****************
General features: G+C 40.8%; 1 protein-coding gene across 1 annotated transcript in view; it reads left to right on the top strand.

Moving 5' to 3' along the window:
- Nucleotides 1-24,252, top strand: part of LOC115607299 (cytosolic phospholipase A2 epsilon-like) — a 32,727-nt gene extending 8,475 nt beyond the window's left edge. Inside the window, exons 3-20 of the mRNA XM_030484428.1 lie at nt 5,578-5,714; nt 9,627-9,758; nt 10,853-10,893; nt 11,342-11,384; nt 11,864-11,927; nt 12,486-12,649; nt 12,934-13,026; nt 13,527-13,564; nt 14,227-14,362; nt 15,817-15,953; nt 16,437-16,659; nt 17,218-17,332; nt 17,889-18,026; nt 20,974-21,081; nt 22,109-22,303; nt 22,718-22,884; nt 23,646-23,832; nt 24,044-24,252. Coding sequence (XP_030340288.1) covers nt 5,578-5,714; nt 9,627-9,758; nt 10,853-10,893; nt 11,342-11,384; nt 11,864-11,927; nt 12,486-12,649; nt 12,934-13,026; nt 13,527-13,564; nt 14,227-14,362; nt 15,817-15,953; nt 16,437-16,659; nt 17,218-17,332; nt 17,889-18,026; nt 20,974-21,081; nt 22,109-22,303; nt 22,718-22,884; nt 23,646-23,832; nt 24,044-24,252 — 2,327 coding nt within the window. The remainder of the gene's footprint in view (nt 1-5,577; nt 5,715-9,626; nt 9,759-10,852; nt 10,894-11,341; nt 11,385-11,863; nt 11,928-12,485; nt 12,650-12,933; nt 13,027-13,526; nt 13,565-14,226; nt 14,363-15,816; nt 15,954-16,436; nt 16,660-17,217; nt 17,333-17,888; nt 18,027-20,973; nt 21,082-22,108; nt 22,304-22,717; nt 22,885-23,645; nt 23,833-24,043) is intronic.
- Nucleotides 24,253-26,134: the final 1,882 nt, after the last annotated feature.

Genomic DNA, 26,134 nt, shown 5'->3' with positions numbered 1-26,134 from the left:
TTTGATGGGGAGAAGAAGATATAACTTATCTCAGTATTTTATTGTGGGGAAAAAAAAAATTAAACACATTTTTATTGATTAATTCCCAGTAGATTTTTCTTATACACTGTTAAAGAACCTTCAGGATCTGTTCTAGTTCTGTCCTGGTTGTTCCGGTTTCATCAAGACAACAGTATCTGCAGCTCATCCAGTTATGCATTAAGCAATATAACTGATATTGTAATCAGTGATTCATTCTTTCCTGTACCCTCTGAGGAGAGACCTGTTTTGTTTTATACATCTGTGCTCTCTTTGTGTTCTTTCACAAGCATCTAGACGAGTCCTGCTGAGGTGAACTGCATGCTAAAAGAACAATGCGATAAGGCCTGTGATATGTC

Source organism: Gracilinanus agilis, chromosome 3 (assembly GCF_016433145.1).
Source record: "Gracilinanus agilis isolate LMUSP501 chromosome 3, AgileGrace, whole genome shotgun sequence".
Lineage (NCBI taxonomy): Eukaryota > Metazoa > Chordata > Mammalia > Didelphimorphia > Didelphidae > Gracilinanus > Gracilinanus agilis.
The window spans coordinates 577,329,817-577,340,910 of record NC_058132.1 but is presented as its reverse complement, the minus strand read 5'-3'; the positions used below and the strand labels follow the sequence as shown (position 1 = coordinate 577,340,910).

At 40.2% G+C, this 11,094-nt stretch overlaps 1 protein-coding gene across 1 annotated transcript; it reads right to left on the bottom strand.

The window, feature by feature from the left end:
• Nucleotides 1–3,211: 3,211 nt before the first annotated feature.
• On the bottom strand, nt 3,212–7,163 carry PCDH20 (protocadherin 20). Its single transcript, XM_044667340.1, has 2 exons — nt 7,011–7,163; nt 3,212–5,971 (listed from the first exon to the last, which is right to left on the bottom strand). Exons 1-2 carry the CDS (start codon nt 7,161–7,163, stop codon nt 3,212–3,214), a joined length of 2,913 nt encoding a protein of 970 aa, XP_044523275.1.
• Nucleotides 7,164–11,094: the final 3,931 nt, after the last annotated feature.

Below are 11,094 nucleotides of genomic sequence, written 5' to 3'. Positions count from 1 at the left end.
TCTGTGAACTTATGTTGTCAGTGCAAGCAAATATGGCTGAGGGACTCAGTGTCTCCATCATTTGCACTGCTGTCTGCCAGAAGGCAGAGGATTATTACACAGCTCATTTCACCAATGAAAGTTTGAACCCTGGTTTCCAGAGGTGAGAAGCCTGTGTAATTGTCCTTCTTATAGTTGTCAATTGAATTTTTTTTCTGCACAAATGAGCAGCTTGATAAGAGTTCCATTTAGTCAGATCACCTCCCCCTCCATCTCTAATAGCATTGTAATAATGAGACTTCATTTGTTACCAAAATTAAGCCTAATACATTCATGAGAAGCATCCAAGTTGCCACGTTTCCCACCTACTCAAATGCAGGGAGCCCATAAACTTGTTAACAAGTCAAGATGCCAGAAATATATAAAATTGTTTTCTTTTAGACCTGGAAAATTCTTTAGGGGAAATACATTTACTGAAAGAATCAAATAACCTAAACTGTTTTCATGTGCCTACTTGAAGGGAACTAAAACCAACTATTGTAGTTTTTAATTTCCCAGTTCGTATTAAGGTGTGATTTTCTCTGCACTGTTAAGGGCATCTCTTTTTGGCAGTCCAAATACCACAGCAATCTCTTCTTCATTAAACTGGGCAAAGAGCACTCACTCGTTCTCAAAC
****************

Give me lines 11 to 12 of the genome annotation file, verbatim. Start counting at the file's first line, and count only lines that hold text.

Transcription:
At 40.2% G+C, this 11,094-nt stretch overlaps 1 protein-coding gene across 1 annotated transcript; it reads right to left on the bottom strand.

The window, feature by feature from the left end: